KENTWOOD, MICH. - It was last month when the story of Jean Briggs and her collection of feral cats was first reported.
The 80-year old Kentwood woman was facing eviction from her apartment complex she's lived in for 23 years if she didn't stop feeding feral cats in the woods across the street.
It appears the eviction threat has been lifted, thanks to Briggs, the apartment management and volunteers from "Carol's Ferals" -- a local rescue mission for cats -- coming to an agreement that benefits all parties.
Around 9 a.m. Monday, Sept. 5, Carol's Ferals volunteers arrived at the overgrown field and began setting traps in hopes of capturing the cats.
"This takes a lot of patience and time," said Johanna Hetrick, one of the volunteers.
Hetrick worked her way through the high weeds and set the traps, which worked, because four adult cats were trapped very quickly.
For the better part of the past year, management of the Oxford Place Apartments say they have been taking complaints from residents about several cats milling around. A few cats quickly became several cats, so something needed to be done.
"It all started with me," said Briggs, a 23-year resident of the apartment complex, and the person who has been feeding and caring for the feral cats for the better part of the last decade. "The cats are trained; I have them on feeding schedules, and I love them all."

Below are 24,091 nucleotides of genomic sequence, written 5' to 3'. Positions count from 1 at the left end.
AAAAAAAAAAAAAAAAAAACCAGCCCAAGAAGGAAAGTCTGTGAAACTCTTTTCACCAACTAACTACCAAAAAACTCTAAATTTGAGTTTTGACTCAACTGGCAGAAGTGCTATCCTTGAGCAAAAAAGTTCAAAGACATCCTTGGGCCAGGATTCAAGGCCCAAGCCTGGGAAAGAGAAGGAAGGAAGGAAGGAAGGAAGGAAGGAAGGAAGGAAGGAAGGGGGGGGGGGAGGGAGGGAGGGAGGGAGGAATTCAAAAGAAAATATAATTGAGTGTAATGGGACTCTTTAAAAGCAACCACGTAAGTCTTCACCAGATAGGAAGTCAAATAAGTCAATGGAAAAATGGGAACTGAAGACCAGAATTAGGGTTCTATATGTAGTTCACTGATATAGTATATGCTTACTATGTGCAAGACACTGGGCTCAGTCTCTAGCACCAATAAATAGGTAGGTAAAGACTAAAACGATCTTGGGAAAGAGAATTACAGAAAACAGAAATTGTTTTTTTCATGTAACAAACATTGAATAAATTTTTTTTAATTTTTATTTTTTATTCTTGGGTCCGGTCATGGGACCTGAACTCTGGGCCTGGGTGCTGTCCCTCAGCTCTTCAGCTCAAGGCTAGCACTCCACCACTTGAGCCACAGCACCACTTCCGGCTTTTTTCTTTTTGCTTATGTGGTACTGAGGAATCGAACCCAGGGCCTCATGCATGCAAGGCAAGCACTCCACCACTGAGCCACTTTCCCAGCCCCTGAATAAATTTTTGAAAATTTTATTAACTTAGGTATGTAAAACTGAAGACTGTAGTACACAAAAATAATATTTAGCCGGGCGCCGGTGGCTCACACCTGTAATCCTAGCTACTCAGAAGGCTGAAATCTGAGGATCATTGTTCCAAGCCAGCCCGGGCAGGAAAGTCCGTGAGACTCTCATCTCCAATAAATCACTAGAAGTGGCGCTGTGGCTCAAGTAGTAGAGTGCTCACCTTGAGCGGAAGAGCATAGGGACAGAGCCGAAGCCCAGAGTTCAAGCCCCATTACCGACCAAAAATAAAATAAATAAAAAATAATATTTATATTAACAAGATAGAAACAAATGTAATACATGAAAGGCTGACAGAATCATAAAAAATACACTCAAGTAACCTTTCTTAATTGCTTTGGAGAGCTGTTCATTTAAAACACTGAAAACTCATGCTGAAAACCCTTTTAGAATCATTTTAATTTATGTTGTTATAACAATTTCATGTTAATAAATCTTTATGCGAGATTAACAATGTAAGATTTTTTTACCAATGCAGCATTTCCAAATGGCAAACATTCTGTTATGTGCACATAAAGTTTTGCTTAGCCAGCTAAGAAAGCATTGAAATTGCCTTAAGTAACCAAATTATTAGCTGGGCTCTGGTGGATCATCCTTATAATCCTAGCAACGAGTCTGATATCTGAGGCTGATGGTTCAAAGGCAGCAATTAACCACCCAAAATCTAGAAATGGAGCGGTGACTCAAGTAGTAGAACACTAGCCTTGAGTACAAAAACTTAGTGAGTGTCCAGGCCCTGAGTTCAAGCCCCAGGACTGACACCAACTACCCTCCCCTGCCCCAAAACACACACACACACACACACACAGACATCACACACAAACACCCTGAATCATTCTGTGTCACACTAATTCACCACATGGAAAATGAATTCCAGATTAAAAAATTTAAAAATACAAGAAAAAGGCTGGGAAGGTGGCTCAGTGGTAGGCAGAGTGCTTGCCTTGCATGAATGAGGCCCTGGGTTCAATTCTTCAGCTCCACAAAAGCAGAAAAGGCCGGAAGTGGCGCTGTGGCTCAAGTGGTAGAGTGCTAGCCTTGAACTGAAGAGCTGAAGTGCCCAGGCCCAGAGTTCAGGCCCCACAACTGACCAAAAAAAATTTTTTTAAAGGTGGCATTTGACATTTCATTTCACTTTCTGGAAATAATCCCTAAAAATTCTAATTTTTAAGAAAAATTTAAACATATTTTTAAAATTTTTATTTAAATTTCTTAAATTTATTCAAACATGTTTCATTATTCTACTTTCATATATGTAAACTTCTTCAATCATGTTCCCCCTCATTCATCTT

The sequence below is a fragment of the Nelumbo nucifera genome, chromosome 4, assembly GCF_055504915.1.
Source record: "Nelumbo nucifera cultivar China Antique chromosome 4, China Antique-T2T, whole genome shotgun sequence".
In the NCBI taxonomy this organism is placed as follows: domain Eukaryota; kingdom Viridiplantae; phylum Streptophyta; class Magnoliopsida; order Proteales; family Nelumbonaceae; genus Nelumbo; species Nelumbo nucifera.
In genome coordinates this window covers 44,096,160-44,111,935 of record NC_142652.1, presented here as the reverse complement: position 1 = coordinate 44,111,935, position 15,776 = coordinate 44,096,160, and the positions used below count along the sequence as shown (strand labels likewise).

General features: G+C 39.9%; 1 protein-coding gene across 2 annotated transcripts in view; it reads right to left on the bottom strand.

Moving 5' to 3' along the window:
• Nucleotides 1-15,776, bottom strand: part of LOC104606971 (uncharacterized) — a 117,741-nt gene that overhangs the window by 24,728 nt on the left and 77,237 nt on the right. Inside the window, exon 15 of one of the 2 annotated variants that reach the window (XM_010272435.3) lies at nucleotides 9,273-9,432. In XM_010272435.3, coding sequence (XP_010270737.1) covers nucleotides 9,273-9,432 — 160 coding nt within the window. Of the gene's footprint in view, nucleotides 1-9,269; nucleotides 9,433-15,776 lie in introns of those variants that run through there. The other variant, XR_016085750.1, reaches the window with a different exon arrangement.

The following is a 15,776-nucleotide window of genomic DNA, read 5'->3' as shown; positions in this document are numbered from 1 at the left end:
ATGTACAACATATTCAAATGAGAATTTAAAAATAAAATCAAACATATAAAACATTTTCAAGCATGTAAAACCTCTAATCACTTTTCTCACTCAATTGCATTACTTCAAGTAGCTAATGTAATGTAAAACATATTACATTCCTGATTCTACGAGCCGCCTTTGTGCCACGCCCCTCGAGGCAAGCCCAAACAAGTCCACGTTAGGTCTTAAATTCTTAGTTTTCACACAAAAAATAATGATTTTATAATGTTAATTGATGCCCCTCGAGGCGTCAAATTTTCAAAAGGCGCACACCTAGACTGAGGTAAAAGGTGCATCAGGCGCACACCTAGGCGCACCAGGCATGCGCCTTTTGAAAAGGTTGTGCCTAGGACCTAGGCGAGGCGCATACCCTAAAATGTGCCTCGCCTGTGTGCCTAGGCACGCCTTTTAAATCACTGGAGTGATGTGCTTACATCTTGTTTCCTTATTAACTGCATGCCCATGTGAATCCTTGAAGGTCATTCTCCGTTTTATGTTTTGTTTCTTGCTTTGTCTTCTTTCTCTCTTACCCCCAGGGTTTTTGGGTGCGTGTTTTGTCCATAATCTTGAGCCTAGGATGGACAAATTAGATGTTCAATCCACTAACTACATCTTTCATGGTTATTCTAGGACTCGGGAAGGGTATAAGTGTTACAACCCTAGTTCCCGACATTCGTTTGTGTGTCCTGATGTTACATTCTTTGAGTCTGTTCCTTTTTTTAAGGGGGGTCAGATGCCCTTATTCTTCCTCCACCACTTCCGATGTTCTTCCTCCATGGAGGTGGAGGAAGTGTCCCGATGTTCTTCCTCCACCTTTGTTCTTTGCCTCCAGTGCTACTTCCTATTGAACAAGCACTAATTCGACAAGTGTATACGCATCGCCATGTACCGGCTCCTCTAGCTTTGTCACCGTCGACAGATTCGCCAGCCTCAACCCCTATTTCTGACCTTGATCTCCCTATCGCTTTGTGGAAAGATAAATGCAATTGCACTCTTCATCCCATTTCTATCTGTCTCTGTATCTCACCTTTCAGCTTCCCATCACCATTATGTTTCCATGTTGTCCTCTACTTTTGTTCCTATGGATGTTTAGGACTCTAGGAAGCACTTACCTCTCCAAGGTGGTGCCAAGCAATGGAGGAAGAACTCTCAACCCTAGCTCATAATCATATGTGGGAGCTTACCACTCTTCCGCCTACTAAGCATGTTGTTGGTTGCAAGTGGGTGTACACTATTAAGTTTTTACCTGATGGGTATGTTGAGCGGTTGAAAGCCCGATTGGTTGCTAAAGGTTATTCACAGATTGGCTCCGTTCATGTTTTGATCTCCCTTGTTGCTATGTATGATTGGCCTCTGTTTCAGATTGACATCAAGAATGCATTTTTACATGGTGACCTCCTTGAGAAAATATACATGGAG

Apartment managers sent Briggs a letter in August threatening to evict her if she continued to feed and cater to the cats.
That's when Carol's Ferals was contacted and was asked to capture the cats, neuter them, then return them to the wild. In order to be able to do that effectively, Briggs needed to agree to cutting back on her cat feedings to once per day, and no food the day before the traps are set.
Initially, Briggs didn't want to agree with that plan, but after three weeks of marinating on the idea, and facing possible eviction, she agreed.
Carol's Ferals decided upon Labor Day to go to work and get the cats.
"We realized there were a lot more cats than we anticipated," said Hetrick, as she continued to set traps. "Jean, the apartment complex and Carol's Ferals are all working together right now to help these cats, and that starts will preventing them from continuing to reproduce."
Briggs watched as the cats were trapped and while it was emotional, she seemed to realize this was for the best.
"It's going to be good for the cats and good for the whole neighborhood," Briggs said.
Carol's Ferals volunteers say they trapped a total of ten cats Monday. They plan to continue to return to the wooded location in Kentwood until they're able to get all the cats trapped and neutered.
"Most of the cats will be returned to this location after being fixed to live out the rest of their lives, but some of the friendlier ones will likely be adopted out," Hetrick said..
Briggs says she'll continue living at the apartment complex, for now.
"I hope to continue to live here, but we'll have to see about that," Briggs said.
(© 2016 WZZM)